A popular workplace complaint. People can’t seem to get along. Often the trend is to take a different position, go against the flow, cause some havoc and get noticed. Have you considered why cooperation beats opposition?
Diversity challenges us every day. When you break it down the real challenge with diversity is that we see differences as the other side, an opposition.
We often don’t agree, but believe we should. We believe we are practicing diversity. It is true across generations, sexual orientations, and protected classes of people.
This often breaks down to the agreement to disagree. That’s opposition, not harmony, not collaboration, and not teamwork.
Leadership and Connections
Individuals who are supported by the leadership style of some people move up while others move down creates an energy. Is that energy constructive?
Hierarchy has value and is important. So is respect and even authority. In a connected economy has that changed?
People often throw around buzz words. Things like servant leadership, emotional intelligence, and six sigma. Certainly, many components of these practices work. Do all components?
The climate of the organization conditions success.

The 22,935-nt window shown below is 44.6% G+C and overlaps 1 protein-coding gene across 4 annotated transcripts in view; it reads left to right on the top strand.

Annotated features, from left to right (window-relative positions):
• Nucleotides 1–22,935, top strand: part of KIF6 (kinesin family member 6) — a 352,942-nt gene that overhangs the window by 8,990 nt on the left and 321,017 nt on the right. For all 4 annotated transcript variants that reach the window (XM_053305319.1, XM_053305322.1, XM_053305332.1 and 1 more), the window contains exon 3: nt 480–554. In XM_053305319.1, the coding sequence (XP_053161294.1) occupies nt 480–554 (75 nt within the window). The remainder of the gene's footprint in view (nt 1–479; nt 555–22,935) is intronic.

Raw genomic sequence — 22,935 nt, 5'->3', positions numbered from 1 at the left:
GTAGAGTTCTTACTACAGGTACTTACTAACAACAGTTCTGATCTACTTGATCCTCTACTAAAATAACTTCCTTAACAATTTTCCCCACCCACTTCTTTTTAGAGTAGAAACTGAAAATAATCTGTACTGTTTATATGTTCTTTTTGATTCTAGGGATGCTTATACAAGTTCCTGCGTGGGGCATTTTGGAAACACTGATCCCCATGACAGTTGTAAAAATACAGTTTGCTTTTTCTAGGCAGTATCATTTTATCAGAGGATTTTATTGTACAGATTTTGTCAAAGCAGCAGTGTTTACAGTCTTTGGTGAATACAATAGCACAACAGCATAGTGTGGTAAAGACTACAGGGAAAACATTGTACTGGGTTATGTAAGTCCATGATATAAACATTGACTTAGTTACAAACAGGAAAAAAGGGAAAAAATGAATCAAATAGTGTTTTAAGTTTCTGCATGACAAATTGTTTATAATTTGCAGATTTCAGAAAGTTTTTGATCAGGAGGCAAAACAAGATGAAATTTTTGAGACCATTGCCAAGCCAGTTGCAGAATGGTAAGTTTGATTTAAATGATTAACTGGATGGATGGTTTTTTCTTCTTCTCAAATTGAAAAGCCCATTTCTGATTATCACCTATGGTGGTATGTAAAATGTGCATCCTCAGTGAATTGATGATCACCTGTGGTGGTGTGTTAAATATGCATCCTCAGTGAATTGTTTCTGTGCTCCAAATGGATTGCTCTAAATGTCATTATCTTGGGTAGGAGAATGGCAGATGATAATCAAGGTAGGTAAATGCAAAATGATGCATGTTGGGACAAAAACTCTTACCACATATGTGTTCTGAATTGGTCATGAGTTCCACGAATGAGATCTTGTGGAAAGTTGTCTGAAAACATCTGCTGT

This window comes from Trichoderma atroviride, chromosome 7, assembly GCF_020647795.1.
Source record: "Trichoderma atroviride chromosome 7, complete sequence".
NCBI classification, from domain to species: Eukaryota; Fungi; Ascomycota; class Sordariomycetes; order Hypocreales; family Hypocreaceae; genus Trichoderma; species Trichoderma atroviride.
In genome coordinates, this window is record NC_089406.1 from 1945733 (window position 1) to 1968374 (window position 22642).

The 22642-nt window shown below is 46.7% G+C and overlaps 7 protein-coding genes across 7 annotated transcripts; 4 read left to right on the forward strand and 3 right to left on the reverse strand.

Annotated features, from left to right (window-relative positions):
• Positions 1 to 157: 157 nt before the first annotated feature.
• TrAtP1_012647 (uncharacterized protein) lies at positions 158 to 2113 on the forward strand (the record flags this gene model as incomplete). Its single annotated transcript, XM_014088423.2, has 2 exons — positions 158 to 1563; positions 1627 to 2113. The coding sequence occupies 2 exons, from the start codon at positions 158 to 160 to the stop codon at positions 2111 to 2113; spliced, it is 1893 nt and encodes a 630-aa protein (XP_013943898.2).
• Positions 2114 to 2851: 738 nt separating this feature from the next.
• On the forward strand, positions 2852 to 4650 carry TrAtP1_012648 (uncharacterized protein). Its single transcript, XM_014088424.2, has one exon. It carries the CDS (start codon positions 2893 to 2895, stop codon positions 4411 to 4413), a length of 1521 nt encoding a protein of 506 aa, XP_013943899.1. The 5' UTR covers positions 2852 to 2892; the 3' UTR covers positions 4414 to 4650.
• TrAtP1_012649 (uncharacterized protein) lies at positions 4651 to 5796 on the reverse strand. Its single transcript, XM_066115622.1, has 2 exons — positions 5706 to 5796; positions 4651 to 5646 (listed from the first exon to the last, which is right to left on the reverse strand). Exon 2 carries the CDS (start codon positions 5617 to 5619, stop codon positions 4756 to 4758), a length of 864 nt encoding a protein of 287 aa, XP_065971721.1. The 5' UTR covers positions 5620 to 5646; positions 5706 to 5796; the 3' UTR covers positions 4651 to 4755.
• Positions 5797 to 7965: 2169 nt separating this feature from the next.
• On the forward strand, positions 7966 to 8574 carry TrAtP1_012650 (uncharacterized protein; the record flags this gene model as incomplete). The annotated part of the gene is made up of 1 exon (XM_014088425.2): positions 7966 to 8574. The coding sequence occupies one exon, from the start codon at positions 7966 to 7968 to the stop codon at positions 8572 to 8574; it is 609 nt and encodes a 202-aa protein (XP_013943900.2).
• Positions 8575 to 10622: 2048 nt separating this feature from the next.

Whether we like it or not we are living in a networked world. People converse all around the globe quickly, easily, and by desire. New contacts and relationships are made and older ones are reinvigorated or repaired.
Much of our lives and economies are being stimulated by connection. Push marketing still has value and deep roots, but the connected economy is much more about pull.
So when we see something different in our workplace and psychologically label it as the other side, we lack connection. Agreement to disagree is not a win-win.
Every moment as the organization moves across time, something new is created. What does that look like in the connected economy?
Cooperation reminds us of the value of connections. It reminds us that differences are not the opposition, but opportunity. Within any culture some differences are not tolerated. They never enter the system, or at least they shouldn’t.
The climate of your organizational success has an opportunity.
To become a force for the market, you must have a force within.
Dennis E. Gilbert is a business consultant, speaker (CSPTM), and corporate trainer that specializes in helping businesses and individuals accelerate their leadership, their team, and their success. He is a five-time author and some of his work includes, #CustServ The Customer Service Culture, and Forgotten Respect, Navigating a Multigenerational Workforce. Reach him through his website at Dennis-Gilbert.com or by calling +1 646.546.5553.